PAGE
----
Toronto’s Harbourfront Centre has recently announced this year’s winners of the Dalglish Family Foundation Venture Award. The award, the only one of its kind in Canada, aims to support entrepreneurship in craft and design.
This year’s winners are Anouk Desloges and Shane Weaver. Anouk has just finished her three-year term as an Artist-in-Residence at Harbourfront Centre, working in sculpture and embroidery. We had the opportunity to speak with her to learn a little more about her work and where the award will take her.
Your work is involved with giving the intangible and abstract a physical appearance. How do you begin to determine/consider rendering an appearance for “something abstract”?
Until recently, I have mainly concentrated my research on drawing abstract compositions that I transfer onto acrylic sheets in the form of embroidery. Despite moving away from the representational, I have created images in which identifiable elements are suggested. Concretely, a piece may have an overall abstract appearance, but up close; it reveals an accumulation of recognizable items such as entangled rope forming tight knots.
Although, my drawings are created intuitively, I secretly make up stories in which each component reacts to its surrounding. For example, when I created “Inside Out,” I assembled distinct groups of knots into two massive clusters. Symbolically, they represent various organizations of ideas and people. Most of them are peacefully making their way out of the frame, but in the middle, some of them get trapped inside a circle. In that specific area, they turn inside out and the viewer is left to see the reverse side of the embroidery. To me, this piece is an allegory that speaks about human relationships, but to the public, it might simply be a beautiful arrangement of knots.
Anouk Desloges. Inside Out, 2016. Textile embroidery through plexiglass, latex paint, 36 x 36″. Image courtesy of the artist.
How do you feel embroidery lends itself to this?
As a daughter of garment manufacturers, the use of thread comes very naturally into my practice. Since they were practically working 24/7, I have spent a fair amount of time at the factory, experimenting with an unlimited amount of materials. I have stitched through flexible plastic, acrylic sheets, metal, paper, fabric, etc.
On the other hand, my training as a sculptor leads me to introduce fundamental notions that are usually ascribed to sculpture. For instance: I play with scale, which invites the public to get closer or to move away from the piece and thus, to prompt a special interaction. I also use superposition in order to thicken the piece and to add depth to the image and, finally, I accumulate texture and contrast. I believe the embroidery binds it together.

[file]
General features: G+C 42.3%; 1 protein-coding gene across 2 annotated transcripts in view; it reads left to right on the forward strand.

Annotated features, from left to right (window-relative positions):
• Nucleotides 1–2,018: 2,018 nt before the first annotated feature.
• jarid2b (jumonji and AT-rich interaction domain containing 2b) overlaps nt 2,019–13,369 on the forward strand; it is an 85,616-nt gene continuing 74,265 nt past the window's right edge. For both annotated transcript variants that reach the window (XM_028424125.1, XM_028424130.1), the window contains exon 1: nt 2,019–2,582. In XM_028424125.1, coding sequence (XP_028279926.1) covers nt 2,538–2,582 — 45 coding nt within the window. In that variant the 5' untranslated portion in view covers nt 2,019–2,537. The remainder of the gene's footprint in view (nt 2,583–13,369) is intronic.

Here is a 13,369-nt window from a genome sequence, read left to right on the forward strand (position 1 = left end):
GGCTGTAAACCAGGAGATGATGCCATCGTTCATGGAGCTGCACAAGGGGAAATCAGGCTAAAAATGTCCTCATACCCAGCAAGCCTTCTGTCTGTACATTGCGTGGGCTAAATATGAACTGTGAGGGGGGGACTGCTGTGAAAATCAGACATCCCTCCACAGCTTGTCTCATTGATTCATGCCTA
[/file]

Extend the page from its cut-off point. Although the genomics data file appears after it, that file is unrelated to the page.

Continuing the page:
Anouk Desloges. Knots Bouquet, 2013. Textile embroidery through plexiglass, latex and iron paint. 59 x 30″. Image courtesy of the artist.
How has your practice changed since joining the Harbourfront Centre as Artist-in-Residence in 2013?
The Artists-in-Residence at Harbourfront Centre are navigating between craft and visual arts. It is amazing to see how much they are willing to push the limits of their material in order to express their ideas. As mentioned above, my work is becoming more and more abstract. The drawing remains present, but its importance diminishes to the benefit of the material and the process of making. All together, the acrylic, the thread, the laser-cut shapes, the narrative and the techniques are pushed further to become a whole. Just like a craft artist.
What is your plan for the award?
My career in Toronto has seen me participate in a variety of juried group shows for which I have created exclusive pieces. My next project is to build a new body of work that will be presented in the context of a solo exhibition. I will take advantage of this event to launch a catalogue that will introduce a selection of recent embroideries and share meaningful information about my career. Since I moved from Québec City three years ago to start my residency at Harbourfront Centre, I am thrilled to be offered the financial resources to build a substantial project that will help me connect with a greater audience in this city.
Anouk Desloges. XX XX, 2015. Textile embroidery through plexiglass, latex paint. 29 x 22 x 0.5″. Image courtesy of the artist.
You’ve recently finished your residency at Harbourfront Centre. What’s next?
I am currently involved in several projects such as group shows, collaborative initiatives, and my future solo show. After I move into a new studio space in Toronto that I will be able to sustain in the long term, I wish to make everything happen and even more! My goal is to lay the groundwork for my art career self-sufficiency and to be a full-time practicing artist. And again, thank you so much to Harbourfront Centre and to the Dalglish Family Foundation for your support.